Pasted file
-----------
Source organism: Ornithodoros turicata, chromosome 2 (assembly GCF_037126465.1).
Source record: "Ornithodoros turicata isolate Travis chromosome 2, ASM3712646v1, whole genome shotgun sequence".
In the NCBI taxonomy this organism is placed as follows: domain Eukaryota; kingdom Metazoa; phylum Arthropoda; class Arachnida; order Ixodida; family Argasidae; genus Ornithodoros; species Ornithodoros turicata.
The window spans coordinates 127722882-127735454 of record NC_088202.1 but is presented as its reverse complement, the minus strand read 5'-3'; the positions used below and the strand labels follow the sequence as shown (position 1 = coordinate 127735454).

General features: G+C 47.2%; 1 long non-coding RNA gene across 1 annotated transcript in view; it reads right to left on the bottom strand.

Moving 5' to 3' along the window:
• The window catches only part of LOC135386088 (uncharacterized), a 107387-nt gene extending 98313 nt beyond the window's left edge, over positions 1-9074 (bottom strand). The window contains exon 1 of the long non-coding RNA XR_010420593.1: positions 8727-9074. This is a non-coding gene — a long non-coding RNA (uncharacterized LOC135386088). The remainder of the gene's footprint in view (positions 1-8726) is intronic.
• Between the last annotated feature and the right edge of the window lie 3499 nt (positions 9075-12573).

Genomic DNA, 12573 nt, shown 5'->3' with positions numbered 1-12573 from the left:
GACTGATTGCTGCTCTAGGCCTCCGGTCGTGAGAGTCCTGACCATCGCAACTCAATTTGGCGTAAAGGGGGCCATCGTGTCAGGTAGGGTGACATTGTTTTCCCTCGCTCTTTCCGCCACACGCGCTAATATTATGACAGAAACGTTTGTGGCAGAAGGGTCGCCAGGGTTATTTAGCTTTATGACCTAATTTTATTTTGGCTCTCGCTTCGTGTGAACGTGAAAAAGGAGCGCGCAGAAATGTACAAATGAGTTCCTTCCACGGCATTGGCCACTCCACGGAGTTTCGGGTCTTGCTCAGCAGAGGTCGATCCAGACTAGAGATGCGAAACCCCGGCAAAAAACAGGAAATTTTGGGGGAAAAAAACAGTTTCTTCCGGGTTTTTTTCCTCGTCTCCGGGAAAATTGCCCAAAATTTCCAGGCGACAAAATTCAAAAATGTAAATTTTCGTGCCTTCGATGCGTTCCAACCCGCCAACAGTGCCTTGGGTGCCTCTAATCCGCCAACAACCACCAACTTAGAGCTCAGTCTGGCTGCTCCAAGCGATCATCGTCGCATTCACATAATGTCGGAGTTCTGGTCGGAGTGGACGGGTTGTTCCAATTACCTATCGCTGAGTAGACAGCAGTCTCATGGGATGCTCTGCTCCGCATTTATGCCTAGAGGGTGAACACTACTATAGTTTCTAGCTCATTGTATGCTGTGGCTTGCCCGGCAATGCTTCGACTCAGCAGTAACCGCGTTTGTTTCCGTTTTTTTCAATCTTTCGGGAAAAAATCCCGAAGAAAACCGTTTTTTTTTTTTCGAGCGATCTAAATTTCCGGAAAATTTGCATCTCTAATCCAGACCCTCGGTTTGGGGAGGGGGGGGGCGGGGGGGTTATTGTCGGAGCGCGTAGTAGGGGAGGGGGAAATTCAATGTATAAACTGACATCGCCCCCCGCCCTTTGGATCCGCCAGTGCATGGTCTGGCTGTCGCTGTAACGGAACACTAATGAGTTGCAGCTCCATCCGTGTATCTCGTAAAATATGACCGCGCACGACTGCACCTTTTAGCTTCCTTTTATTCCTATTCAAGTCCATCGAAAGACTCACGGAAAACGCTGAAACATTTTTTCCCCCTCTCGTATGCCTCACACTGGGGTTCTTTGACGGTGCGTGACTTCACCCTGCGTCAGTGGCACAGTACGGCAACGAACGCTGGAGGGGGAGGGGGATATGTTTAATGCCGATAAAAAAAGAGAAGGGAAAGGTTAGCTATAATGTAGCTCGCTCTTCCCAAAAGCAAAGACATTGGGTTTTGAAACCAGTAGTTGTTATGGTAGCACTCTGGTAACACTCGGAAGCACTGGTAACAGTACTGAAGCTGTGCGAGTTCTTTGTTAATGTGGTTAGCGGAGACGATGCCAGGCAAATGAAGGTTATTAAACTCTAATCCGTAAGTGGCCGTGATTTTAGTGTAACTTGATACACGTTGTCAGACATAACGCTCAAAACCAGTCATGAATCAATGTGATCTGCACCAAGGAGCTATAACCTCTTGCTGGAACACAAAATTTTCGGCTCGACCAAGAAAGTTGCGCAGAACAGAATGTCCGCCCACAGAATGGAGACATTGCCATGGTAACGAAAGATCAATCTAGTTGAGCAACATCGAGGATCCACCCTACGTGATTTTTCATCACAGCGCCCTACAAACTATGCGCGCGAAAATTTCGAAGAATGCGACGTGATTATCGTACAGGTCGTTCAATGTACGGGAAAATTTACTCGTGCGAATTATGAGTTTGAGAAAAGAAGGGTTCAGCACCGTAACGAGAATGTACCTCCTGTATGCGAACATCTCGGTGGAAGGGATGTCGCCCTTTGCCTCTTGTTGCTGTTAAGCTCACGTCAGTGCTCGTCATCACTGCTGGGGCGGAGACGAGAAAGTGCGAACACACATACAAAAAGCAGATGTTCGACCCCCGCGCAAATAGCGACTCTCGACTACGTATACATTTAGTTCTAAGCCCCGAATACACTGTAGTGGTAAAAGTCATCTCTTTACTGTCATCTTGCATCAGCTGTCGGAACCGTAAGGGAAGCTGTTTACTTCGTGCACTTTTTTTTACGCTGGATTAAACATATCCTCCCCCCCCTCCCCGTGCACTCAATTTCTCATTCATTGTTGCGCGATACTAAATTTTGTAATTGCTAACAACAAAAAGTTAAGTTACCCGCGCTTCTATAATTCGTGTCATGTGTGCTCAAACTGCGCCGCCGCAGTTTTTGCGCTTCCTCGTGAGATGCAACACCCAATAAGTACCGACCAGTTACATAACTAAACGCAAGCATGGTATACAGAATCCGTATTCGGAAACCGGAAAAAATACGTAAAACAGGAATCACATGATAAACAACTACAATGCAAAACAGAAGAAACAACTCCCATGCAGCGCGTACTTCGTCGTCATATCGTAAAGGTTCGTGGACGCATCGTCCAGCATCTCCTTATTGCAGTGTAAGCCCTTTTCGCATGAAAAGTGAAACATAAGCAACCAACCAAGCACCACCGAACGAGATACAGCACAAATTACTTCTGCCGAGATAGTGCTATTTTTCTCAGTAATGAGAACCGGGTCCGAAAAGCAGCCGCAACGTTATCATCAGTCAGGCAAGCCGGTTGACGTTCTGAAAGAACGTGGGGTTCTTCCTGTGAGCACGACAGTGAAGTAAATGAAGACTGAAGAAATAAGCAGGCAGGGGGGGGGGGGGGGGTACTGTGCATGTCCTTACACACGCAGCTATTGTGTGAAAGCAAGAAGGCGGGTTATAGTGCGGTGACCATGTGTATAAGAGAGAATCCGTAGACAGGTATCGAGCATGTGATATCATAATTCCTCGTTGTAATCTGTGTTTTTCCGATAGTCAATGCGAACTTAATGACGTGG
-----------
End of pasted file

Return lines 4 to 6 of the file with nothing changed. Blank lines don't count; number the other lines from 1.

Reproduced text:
The window spans coordinates 127722882-127735454 of record NC_088202.1 but is presented as its reverse complement, the minus strand read 5'-3'; the positions used below and the strand labels follow the sequence as shown (position 1 = coordinate 127735454).

General features: G+C 47.2%; 1 long non-coding RNA gene across 1 annotated transcript in view; it reads right to left on the bottom strand.

Moving 5' to 3' along the window: